Keeping up with the Joneses. A saying that's been around as long as I can remember and is that annoying phrase about people you know, nearly always neighbours, who spark envy in you as they parade their latest purchases; cars, gadgets, furniture, etc. Keeping up with the Joneses, or the endless array of gadget, fashion or reality shows that have part taken that role in the modern world, is one of the great drivers of the wonderful world of credit. There are loads of places, TV shows or newspaper/magazine articles to tell you what is currently hot, but what if someone actually took this to the next level?
Steve (David Duchovny) and Kate Jones (Demi Moore) move into a new suburban neighbourhood with children Jenn (Amber Heard) and Mick (Ben Hollingsworth). The family seem to have it all and are soon the envy of their rather posh surroundings, a neighbourhood full of mansions and the trappings of the upper middle class of America.
The beautiful and sexy Kate is the ultimate trend setter, dressed from head to toe in designer labels with the best beauty treatments. Steve is the laidback successful businessman with the latest car and the very best in high-end gadgets and high-tech toys. Meanwhile Jenn and Mick rule the roost at their new school, being the hip trendsetters amongst their peers with cool clothes, the best make-up and gadgets for their generation. It's not long before everyone is trying to keep up with the Joneses…
Amongst them are the Joneses immediate next door neighbours with whom Steve and Kate strike up a friendship. Summer (Glenne Headley) is desperate to be a successful saleswoman for the cosmetics company that she attempts to sell for. Summer is forever listening to self-marketing tapes and trying to focus on being successful. Larry (Gary Cole) is Summer's wife but fears he has lost her to her sales obsession and finds a good friend in Steve, who uses his own experience with Kate to advise Larry on how to put the zing back into his marriage.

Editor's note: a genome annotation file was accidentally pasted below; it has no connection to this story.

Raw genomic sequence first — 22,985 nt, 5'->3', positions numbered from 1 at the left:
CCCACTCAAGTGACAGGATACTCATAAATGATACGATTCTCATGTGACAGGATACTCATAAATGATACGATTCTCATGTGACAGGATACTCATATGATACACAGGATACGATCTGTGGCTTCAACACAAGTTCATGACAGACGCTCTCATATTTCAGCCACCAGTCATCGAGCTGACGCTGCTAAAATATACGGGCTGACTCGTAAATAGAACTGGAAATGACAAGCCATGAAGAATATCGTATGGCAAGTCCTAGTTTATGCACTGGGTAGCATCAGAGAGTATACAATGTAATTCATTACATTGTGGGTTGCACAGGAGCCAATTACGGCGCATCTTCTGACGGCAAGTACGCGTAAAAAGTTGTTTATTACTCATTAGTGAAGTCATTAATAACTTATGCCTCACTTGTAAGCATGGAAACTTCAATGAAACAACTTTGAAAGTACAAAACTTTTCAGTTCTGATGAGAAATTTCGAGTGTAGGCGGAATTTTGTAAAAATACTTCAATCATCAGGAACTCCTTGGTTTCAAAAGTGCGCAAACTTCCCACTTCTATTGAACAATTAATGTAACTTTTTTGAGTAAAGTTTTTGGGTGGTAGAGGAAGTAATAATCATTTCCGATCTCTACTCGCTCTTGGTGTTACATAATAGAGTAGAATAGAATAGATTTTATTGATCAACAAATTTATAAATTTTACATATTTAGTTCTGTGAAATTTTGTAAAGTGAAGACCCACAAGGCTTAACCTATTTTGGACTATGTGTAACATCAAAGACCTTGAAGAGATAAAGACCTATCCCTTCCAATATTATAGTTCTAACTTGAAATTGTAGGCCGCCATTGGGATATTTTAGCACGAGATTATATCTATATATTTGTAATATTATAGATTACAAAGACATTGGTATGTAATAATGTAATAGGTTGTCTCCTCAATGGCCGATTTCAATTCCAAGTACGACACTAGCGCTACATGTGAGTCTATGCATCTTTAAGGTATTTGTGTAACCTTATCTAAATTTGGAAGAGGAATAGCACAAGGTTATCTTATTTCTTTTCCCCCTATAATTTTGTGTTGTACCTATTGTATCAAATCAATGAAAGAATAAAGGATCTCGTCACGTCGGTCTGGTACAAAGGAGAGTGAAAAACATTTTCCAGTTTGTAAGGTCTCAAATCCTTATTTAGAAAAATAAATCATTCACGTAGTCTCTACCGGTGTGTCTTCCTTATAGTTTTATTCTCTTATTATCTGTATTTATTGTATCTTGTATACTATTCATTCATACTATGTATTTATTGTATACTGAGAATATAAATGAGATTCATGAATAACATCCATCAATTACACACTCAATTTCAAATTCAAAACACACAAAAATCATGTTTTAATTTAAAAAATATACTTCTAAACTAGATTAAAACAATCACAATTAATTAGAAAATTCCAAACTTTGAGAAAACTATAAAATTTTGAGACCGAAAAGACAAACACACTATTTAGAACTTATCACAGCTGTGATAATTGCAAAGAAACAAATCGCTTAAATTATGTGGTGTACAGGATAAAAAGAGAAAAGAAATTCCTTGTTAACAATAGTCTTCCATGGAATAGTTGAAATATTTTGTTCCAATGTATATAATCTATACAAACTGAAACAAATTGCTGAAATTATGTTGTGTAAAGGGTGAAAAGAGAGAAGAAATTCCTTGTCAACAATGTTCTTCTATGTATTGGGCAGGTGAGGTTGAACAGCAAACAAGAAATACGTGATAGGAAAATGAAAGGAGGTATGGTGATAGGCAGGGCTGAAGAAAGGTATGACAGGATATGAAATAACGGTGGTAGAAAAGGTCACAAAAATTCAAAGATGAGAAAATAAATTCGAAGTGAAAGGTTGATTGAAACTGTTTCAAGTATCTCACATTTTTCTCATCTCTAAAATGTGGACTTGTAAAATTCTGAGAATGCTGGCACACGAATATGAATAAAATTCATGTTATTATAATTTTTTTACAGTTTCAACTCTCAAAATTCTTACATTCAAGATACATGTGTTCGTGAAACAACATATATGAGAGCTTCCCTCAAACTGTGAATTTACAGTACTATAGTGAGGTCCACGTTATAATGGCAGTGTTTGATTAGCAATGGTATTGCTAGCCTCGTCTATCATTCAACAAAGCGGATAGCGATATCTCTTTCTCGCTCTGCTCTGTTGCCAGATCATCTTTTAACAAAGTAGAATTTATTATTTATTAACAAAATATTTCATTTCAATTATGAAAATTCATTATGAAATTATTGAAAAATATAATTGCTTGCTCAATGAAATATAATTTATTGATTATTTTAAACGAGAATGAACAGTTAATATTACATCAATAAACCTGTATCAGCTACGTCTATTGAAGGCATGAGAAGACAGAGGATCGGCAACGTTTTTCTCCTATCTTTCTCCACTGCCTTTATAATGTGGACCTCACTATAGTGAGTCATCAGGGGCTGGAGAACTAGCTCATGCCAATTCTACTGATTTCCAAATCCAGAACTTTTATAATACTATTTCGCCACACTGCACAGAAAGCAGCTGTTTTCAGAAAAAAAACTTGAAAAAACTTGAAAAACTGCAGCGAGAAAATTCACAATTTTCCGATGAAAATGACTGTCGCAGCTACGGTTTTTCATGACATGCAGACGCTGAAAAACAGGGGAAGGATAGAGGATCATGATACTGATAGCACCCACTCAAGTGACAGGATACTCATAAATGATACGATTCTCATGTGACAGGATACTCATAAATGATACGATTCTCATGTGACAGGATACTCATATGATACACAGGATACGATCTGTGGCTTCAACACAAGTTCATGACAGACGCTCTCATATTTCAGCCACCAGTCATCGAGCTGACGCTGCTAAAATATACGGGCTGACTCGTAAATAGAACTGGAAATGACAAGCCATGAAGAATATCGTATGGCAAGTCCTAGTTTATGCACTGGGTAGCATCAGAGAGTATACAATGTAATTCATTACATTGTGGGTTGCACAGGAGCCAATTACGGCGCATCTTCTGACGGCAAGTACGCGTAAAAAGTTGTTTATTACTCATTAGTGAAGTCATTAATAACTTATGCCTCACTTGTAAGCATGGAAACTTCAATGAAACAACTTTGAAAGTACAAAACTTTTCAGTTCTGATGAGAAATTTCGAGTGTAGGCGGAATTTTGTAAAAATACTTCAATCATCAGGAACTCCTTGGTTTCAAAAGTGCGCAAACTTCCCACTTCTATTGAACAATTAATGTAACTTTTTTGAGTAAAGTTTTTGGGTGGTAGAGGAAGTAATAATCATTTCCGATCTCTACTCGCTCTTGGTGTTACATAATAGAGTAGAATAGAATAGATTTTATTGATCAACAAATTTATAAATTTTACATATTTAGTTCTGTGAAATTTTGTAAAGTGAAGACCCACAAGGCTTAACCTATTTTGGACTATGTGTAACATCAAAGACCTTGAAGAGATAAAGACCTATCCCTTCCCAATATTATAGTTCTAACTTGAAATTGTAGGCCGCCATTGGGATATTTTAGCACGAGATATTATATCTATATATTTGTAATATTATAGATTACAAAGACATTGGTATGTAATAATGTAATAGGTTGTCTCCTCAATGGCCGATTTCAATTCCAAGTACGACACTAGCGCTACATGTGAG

But things are not quite how they seem. In public, Steve and Kate seem to have the perfect marriage but behind doors things are very different. The family is actually a sales unit and none of the four family members are related, each one a sales person trying to set the trends so that their sales numbers will rise and hopefully see them reach the legendary Icon status. Kate will only talk to Steve in private about raising his low numbers before he goes the way of her previous 6 'husbands', no one seems to agree with Steve's idea of relaxing and doing something together to bond.
For a while, things go rather well with the numbers of sales rising considerably based on the quartet's separate sales activities that are so discreet that none of their friends realise what is going on. Then two things start to happen. The family starts to fragment as first Steve and then the two children feel trapped by the confines of their cover and look to break out, Steve obviously attracted to the business-like Kate, whilst Jenn looks to hook up with an older man and Mick has something entirely different going on. More worryingly, Larry is starting to feel a little inadequate next to Steve and goes all out to prove himself to Summer, with tragic results…